Sacrificing the validation goat to the browser gods

As a web developer, much of my working day is spent at the mercy of browsers. Sometimes it feels like I spend all my time coaxing useful work from bratty children who don’t like to get along. One of the important tools available for convincing the browsers to play nice is HTML and CSS validation. It is the way to check that the markup I’ve written is correct. It’s like compile time error checking for webpages.

But isn’t that the browser’s job?

Sort of, but the browser will try to render the webpage even if it’s not syntactically valid.

Torturing of web developers aside, modern browsers actually do a pretty amazing job of trying to guess what was meant by HTML that isn’t quite right. They can take a webpage that has pretty severe problems and have a good go at displaying it in a sensible way. For pages with small syntax errors you probably will not even know from looking at it in a browser.

This is a Good Thing. The last thing I want is some who looks at my page to see a compile error just because something went wrong in my CMS and I’m missing the quotes from an attribute on an image tag. Short of catastrophe (which is usually quite easy to spot) I would prefer a slightly malformed page with information that is still accessible than no information at all.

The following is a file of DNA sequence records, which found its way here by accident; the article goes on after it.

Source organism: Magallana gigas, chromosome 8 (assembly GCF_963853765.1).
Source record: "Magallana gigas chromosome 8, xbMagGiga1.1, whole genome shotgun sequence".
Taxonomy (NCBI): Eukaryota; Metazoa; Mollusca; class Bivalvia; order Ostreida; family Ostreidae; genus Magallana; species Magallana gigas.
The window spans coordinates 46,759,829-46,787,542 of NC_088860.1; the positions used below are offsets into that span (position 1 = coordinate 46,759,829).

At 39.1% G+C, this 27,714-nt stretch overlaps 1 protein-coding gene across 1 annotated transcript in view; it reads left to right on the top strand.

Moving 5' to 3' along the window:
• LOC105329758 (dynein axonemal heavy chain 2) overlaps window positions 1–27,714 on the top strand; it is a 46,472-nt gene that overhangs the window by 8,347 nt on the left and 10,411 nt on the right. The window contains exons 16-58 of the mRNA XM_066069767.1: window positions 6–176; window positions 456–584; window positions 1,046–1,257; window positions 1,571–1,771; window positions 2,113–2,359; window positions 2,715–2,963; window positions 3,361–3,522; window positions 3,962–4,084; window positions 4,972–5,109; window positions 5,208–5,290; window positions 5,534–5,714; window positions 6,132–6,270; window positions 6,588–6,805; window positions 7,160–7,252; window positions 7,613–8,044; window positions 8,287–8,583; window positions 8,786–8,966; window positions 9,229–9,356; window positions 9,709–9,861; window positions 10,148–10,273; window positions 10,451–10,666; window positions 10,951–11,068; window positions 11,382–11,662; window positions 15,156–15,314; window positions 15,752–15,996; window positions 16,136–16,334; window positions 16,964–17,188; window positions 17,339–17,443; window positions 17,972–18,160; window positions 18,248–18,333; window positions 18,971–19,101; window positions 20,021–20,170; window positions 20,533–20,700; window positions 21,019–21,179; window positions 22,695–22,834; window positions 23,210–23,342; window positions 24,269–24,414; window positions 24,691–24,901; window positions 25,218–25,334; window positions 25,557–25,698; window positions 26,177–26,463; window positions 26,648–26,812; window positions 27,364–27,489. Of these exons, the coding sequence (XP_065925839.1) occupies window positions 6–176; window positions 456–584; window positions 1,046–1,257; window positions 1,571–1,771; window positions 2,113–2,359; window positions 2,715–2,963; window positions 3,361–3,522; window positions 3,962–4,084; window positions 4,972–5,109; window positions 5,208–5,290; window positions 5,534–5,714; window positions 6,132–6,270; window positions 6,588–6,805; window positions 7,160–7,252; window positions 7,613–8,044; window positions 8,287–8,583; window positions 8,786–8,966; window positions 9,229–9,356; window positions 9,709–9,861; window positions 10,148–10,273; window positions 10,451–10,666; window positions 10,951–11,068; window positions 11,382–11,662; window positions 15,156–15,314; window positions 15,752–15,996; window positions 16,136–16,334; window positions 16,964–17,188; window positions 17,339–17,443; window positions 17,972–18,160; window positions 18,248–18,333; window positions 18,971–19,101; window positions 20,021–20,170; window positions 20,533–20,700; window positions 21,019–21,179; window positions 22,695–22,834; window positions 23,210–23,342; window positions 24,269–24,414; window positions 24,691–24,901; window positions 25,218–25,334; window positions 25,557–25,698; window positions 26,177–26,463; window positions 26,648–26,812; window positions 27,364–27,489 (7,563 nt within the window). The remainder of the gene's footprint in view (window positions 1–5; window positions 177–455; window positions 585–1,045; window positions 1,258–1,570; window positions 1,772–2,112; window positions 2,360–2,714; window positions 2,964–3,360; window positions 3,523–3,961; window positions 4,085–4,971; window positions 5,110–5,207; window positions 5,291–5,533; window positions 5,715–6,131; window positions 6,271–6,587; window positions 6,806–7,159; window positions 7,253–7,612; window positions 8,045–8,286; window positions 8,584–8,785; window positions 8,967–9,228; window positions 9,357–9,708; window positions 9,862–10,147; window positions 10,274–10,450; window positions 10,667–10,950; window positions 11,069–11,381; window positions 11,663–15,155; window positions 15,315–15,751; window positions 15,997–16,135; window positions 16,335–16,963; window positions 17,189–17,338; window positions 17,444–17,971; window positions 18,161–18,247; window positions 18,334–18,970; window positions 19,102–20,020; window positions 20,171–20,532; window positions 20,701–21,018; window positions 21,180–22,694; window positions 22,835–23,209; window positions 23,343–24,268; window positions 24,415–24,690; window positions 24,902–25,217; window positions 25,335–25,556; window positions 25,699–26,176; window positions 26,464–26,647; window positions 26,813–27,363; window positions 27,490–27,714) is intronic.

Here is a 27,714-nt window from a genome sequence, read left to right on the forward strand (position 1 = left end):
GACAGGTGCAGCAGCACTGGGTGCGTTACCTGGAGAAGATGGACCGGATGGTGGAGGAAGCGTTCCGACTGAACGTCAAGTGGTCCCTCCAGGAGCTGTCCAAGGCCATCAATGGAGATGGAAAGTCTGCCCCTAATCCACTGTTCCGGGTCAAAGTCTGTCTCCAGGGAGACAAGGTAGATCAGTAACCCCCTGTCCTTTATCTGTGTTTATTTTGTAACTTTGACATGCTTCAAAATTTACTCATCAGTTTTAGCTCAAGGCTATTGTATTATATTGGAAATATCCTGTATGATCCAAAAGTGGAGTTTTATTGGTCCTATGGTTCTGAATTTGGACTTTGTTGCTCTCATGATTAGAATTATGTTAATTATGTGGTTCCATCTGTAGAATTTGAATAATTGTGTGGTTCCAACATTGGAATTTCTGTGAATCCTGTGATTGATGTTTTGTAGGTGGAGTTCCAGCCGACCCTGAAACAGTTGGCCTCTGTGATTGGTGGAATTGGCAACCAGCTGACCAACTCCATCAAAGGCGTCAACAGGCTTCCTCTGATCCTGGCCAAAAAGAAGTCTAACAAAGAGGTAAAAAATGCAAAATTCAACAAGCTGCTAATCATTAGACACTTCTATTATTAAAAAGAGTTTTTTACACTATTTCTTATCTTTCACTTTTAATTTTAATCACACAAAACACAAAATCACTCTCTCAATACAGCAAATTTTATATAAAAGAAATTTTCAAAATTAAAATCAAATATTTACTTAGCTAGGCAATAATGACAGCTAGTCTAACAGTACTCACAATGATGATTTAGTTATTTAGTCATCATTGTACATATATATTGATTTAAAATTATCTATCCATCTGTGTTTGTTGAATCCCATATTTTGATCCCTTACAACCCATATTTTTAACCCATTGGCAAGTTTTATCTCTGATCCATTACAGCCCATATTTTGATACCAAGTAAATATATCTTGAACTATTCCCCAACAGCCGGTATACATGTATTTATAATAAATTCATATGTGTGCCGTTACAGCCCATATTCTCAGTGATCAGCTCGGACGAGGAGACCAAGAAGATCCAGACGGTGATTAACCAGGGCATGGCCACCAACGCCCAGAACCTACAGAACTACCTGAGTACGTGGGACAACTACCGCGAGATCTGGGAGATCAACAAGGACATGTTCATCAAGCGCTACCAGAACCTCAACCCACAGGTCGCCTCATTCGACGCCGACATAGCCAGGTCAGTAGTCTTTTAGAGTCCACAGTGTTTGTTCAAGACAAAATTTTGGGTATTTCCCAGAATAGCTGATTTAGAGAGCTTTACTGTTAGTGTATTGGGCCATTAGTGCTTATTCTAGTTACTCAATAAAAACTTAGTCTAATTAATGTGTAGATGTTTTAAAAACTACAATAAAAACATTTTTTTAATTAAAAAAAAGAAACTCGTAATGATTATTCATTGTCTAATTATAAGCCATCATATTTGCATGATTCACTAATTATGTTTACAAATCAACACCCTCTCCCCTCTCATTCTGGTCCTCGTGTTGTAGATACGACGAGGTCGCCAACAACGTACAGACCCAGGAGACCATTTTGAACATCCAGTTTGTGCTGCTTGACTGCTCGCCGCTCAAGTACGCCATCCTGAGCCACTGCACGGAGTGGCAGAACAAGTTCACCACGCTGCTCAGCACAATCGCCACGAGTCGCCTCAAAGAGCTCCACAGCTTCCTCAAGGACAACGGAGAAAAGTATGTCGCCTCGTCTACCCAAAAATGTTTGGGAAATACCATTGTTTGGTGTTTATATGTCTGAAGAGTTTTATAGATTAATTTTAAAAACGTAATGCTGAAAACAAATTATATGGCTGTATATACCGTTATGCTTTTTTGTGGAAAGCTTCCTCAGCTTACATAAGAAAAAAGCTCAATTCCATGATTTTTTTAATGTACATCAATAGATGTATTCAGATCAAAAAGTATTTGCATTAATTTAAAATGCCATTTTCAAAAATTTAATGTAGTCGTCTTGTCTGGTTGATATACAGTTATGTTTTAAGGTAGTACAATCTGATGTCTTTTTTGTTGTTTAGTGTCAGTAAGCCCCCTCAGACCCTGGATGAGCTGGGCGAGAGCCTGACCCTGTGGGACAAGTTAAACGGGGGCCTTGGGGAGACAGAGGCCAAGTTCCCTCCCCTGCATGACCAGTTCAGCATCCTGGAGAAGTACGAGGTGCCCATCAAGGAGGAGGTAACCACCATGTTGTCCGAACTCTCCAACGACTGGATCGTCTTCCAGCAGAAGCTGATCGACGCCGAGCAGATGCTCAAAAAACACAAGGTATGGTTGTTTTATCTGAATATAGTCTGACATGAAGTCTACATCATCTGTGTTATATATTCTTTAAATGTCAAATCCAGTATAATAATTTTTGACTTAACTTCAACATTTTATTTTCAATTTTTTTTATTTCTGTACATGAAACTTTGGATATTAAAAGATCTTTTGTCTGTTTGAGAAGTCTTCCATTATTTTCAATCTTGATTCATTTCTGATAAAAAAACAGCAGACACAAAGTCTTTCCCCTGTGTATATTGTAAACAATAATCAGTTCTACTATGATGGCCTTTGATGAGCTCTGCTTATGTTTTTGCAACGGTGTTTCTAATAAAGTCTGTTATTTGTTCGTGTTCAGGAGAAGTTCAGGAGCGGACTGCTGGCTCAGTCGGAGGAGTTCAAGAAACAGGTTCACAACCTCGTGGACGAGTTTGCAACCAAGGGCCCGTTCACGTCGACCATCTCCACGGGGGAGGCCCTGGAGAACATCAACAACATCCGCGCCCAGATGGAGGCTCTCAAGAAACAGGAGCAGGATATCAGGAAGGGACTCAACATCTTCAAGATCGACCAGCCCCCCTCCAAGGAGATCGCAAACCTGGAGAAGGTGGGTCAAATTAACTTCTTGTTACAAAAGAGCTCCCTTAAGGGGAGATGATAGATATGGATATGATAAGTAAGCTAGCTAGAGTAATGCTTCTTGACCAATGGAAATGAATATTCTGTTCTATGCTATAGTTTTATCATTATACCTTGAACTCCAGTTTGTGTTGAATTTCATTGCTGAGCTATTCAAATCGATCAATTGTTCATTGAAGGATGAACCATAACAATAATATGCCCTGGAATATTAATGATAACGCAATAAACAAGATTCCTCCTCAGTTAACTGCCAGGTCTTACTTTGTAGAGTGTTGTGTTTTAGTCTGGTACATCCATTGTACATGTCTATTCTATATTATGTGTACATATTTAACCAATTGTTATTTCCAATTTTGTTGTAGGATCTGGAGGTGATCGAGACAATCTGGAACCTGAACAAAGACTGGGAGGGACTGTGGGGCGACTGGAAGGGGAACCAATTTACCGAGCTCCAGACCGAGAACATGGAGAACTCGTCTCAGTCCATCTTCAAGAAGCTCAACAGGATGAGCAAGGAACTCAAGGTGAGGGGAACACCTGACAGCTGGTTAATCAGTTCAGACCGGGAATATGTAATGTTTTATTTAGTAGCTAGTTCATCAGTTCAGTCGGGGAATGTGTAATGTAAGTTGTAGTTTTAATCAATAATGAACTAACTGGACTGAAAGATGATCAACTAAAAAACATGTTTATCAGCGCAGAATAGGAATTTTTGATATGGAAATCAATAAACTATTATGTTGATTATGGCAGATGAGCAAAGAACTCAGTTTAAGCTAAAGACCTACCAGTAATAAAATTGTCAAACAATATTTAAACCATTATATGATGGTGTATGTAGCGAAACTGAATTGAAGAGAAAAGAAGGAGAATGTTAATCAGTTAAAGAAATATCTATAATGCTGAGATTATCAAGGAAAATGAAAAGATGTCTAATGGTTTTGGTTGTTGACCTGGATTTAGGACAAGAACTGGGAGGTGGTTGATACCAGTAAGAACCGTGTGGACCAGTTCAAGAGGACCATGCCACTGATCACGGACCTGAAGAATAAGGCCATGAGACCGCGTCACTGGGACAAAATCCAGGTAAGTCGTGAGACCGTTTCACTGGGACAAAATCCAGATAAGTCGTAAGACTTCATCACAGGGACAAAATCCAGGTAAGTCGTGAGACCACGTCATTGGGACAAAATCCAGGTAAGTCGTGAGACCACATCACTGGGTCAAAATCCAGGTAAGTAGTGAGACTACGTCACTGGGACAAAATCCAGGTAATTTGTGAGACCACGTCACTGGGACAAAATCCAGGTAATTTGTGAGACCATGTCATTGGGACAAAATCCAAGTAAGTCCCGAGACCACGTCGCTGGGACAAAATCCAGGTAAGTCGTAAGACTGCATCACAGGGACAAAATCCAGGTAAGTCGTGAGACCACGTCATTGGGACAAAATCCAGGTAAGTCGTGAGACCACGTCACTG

The problem is that there isn’t a standard for dealing with the millions of different ways that a document can be malformed so browsers often won’t handle the errors in exactly the same way. The results might or might not be exactly what you meant and they probably won’t be consistent.

By creating pages with valid HTML, the odds in the browser roulette game are increased in your favour. Think of it as sacrificing the sacrificial goat to the browser gods. If your webpages are syntactically valid, you will at least have the W3C standards on your side so you can feel righteous anger when your pages fail to render the way you’d expect.

(The goat is just a metaphor)

What needs to be validated?

  • HTML – the most important things to validate. It’s easy to make small mistakes in HTML markup that can be really hard to spot.
  • CSS – if you’re creating a new page layout or if you’re having problems with your CSS it’s a good idea to validate that as well. The same arguments for HTML validation apply to CSS as well.

When does validation matter?

Writing valid webpage is always important because it will make your life as a web developer more predictable.

Public websites vs intranet

You will see the benefit of this immediately if your site is a public website that is visited by people using every sort of browser. Websites with validation errors are much less likely to work well in the browsers you couldn’t test.

I’d still recommend checking for validation even if you are in an intranet environment where everyone has to use the same browser. Pages that validate are less likely to run into strange browser bugs that eat up your time than ones that don’t.

Content websites vs web applications

With content websites, using valid HTML will make it easier for unusual user agents like search engines or mobile phones to understand your site.

For web applications, the more complex the web application and the further you are pushing the browser, the more you need to play nice. It’s hard enough to find and debug weird edge case browser behaviours in pages without introducing the unpredictability of validation errors.

Posted on 27 Dec 07 by Helen Emerson (last updated on 27 Dec 07).
Filed under ASP.NET